I'll leave you with a few more pictures of the race.

It's like any other race, except in the woods...

and the bikes look like this...

and the starting line looks like this...

and the 15 minute wait for the first timers to go after everyone else.
(Yes, those kids beat me.)


  1. Epic ride was Epic!

  2. We spoke for a minute after the race & you were the most positive person out there & it was awesome to see. I was dragging ass & looking for a burger.. Hope to see you out there again sometime! SM

  3. awsome race good job on finishing and keep the rubber side down Its all about detication and hard work to achive your goals congrads.I was there and saw you there wasn't an easy course. just finishing it was tough for all of us..

  4. You are truly inspirational! We spoke briefly, as you walked by I said 'you got your money's worth today', and you had a very positive, confident response, 'yes I did'. You sounded completely sincere and pleased with that.

    You need to hook a book deal to tell your journey. Anyone that has ever pushed themselves outside of their comfort zone should walk away with the view of themselves that you do over adn over again.

  5. Well done. You realize you picked about the hardest mountain bike course out there? That was brutal. Think of it this way: any mtb race you do from now on will seem a breeze in comparison.

  6. Congratulations! Job well done!

  7. Congrats on the race! Sounds like you had a great time even with the crash.

  8. Congrats!! Takes a lot of courage to pull off what you did on this course. I've ridden/raced Wompatuck for many years and your story provides a fresh perspective on this wonderful sport
    Good Luck!!

  9. Very proud of you, Ben. You are an inspiration!

  10. i raced on Sunday and saw you there, congrats on finishing. great blog.

  11. Smiles all around! Having fun and keeping it in perspective is the way to be. Super job on finishing, it looks like a great race. And yeah, I'm jealous. Not of the wipeout (been there, done that) but of doing a mountain bike race! Kudos to you for having the courage to try something new. And having fun while doing it!

  12. Wow, so many wonderful responses! There are a lot of anonymous folks so, Im just going to refer to post order in order to respond, unless you logged in.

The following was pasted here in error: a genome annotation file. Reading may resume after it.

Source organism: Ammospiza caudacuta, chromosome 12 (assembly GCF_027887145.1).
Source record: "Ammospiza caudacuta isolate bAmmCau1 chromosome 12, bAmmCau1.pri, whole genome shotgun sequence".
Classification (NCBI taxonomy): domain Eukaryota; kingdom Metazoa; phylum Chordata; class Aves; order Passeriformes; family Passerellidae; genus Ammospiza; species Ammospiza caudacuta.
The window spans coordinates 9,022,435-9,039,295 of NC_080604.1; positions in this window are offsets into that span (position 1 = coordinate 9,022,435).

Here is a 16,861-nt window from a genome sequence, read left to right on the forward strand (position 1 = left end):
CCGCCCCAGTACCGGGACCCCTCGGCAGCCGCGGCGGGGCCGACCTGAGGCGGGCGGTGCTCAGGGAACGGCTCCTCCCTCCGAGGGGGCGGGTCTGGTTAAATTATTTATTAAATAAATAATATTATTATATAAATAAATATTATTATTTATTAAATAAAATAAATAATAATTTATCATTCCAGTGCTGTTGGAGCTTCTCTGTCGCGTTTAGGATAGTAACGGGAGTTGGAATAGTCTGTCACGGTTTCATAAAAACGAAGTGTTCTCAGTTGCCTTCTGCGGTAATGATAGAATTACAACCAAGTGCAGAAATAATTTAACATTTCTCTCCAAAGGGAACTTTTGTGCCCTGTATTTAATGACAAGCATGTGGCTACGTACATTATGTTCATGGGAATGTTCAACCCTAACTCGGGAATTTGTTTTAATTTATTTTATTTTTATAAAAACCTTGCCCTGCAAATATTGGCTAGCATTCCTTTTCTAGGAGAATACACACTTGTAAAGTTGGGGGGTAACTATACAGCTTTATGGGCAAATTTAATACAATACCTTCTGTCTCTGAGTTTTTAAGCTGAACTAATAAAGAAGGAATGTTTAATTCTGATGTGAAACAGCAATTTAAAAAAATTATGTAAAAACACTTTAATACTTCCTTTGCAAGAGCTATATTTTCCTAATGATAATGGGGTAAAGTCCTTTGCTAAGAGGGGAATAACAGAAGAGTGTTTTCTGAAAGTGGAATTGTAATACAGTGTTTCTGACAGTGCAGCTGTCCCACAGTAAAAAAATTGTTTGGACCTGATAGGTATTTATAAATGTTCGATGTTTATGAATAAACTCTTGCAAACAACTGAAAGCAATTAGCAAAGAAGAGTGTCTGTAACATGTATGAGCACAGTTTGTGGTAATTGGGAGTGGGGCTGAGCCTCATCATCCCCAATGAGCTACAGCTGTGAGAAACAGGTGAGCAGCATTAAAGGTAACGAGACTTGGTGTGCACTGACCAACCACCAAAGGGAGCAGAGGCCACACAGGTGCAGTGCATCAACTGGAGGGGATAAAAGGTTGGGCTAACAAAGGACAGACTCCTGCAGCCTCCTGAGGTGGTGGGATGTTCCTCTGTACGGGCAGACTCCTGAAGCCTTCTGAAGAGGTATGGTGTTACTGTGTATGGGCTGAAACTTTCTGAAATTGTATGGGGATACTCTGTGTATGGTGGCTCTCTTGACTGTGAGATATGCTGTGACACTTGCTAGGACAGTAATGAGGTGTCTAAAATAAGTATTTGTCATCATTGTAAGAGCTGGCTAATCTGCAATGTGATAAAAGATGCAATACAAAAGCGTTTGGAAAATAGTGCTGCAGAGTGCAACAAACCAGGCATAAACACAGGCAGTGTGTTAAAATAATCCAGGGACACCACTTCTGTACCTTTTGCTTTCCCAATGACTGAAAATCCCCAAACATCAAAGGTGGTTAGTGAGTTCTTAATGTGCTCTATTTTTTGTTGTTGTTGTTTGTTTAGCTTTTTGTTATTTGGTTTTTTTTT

1. That ride was epic. Thanks! I think the pictures are really representative of that.

    Scrappy - Oh I was positive, but I was dragging ass too. The way I look at it is that it's easy to stay positive, because I can see how much farther i can improve. Thanks for the kind words, and those burgers we're really good. Yay for the boy scouts!

    3. Thanks! I was excited to see so many finishers and people working so hard. I did see guys in slings and with casts, so I'm hopeful all are doing well.

    4. I liked your way of looking at it. I hadn't thought about getting my moneys worth, and I did. Usually to me, I pay to enter, and getting to start and finish is getting my moneys worth. So I think I got more than my moneys worth by experiencing the worst that can happen (crashing AND a flat) without serious injury to me or the bike, and got to finish. Thanks for the kind words!

    5. Until I started hearing comments I had no idea this was such a hard course in comparison, because the only thing I had to compare it to was the Esplanade.

    CB2 - Thanks! I really do appreciate it.

    Barb - I always try to have a good time. Have you ever thought about getting into race photography? I would think your background in sports photography plus being a participant in some kinds of races would lead you to be excellent at it.

    Fabian - Thanks!

    9. Thanks so much. I love hearing the perspective of more experienced racers. It really learn a lot from people who've done more than me.

    Bonnie Berry - Thanks Mom! I was afraid you'd read this and I'd get a call yelling at me about doing something too dangerous.

    Len - Thanks! I'm sorta hard to miss. I wish i could put faces with all the great people who've read the blog!

    12. You could totally do this. I mean, sure it takes being awesome to do this kind of stuff. But WE ARE ALL AWESOME. We can all do things that only confidence, fear, and occasionally large sums of money get in the way of.

  13. I have thought about race photography but I would have to be part of a team of photographers. Not sure just one person could cover a race and get all the participants. Thanks for the idea.

  14. Barb - Some races would work with a single photographer, or at most a second. Any sprint triathlon where the bike and run transitions are in the same place do fine with just one camera.